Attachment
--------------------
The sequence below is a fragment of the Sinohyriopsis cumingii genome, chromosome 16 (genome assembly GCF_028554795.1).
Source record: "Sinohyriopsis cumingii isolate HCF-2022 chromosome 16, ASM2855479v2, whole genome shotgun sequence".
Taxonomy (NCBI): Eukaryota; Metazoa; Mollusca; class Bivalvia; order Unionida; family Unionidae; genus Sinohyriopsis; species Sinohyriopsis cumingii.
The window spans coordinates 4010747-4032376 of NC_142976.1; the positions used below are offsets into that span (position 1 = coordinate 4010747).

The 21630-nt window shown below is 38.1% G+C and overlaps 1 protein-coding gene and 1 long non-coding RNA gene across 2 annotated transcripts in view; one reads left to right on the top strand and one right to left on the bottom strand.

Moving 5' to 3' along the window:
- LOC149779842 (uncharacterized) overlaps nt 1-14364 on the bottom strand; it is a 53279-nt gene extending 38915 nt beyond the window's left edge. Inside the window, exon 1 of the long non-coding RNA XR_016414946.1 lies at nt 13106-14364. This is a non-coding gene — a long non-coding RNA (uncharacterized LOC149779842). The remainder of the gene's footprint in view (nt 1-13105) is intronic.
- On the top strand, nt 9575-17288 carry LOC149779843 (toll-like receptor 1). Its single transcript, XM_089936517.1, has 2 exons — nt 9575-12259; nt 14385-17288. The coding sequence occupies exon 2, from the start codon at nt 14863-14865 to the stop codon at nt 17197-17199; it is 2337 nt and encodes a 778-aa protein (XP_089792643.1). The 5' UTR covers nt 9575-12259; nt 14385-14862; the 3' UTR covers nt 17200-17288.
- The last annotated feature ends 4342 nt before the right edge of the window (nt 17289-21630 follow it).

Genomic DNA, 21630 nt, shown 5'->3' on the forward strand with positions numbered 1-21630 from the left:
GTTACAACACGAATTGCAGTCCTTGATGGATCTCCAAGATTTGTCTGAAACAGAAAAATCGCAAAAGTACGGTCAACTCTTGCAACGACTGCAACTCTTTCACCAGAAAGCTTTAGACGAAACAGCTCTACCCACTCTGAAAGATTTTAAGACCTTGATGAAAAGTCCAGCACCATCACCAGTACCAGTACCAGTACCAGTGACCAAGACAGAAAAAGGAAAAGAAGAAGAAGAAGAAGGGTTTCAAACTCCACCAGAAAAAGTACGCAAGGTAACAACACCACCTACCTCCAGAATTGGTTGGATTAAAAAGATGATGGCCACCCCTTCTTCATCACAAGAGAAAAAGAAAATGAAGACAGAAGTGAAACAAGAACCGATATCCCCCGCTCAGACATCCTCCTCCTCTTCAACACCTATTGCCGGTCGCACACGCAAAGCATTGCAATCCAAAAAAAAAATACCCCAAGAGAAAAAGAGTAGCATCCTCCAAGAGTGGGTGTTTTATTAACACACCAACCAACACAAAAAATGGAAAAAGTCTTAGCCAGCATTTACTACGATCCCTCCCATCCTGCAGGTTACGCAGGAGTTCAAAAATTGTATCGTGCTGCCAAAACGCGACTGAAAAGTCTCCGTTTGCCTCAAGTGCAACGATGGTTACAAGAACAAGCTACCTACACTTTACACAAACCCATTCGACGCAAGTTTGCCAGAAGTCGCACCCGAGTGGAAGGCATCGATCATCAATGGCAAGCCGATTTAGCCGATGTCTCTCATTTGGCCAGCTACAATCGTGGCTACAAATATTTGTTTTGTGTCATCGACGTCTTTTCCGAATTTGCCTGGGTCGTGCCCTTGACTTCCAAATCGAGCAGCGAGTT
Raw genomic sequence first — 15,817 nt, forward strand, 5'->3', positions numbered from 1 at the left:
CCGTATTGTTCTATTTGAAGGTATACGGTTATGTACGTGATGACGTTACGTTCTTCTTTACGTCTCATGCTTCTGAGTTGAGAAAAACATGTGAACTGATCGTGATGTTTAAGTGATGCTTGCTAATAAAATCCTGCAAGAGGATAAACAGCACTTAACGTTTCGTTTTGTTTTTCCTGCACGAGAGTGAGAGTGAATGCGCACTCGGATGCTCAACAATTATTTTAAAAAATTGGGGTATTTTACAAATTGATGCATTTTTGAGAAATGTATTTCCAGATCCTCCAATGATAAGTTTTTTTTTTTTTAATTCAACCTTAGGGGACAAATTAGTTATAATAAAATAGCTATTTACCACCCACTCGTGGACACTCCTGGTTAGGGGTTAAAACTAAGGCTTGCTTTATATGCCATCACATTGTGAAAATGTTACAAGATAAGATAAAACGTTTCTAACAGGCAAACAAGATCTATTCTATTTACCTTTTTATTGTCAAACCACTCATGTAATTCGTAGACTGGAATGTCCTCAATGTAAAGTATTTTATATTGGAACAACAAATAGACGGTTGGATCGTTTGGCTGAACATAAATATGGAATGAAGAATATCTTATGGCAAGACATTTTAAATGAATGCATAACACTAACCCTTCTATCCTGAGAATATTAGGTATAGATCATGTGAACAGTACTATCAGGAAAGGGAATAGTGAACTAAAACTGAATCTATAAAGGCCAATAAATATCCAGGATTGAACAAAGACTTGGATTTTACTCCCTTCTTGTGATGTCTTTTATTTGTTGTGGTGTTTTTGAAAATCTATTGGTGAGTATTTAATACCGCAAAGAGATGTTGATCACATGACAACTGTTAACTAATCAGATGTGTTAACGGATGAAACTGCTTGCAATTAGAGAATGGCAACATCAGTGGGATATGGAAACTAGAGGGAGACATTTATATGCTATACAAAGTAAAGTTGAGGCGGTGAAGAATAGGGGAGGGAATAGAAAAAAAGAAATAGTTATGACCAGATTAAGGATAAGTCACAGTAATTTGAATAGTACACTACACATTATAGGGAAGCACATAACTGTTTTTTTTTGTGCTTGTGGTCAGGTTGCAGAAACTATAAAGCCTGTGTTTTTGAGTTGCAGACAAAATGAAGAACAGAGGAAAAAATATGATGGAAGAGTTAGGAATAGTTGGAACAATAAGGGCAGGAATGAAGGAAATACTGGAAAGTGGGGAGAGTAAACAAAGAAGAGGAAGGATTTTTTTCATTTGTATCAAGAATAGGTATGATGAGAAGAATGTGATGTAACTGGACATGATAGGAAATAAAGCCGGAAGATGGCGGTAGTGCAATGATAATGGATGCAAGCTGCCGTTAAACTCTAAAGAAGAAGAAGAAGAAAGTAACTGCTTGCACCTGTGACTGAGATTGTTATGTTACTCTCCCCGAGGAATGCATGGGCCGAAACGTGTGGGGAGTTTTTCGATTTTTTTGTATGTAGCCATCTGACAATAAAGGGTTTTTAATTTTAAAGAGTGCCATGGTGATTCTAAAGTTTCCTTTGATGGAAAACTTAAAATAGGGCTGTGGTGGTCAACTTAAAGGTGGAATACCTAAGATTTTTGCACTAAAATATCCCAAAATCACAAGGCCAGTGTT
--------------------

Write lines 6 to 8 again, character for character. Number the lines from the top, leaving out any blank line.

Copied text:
Moving 5' to 3' along the window:
- LOC149779842 (uncharacterized) overlaps nt 1-14364 on the bottom strand; it is a 53279-nt gene extending 38915 nt beyond the window's left edge. Inside the window, exon 1 of the long non-coding RNA XR_016414946.1 lies at nt 13106-14364. This is a non-coding gene — a long non-coding RNA (uncharacterized LOC149779842). The remainder of the gene's footprint in view (nt 1-13105) is intronic.
- On the top strand, nt 9575-17288 carry LOC149779843 (toll-like receptor 1). Its single transcript, XM_089936517.1, has 2 exons — nt 9575-12259; nt 14385-17288. The coding sequence occupies exon 2, from the start codon at nt 14863-14865 to the stop codon at nt 17197-17199; it is 2337 nt and encodes a 778-aa protein (XP_089792643.1). The 5' UTR covers nt 9575-12259; nt 14385-14862; the 3' UTR covers nt 17200-17288.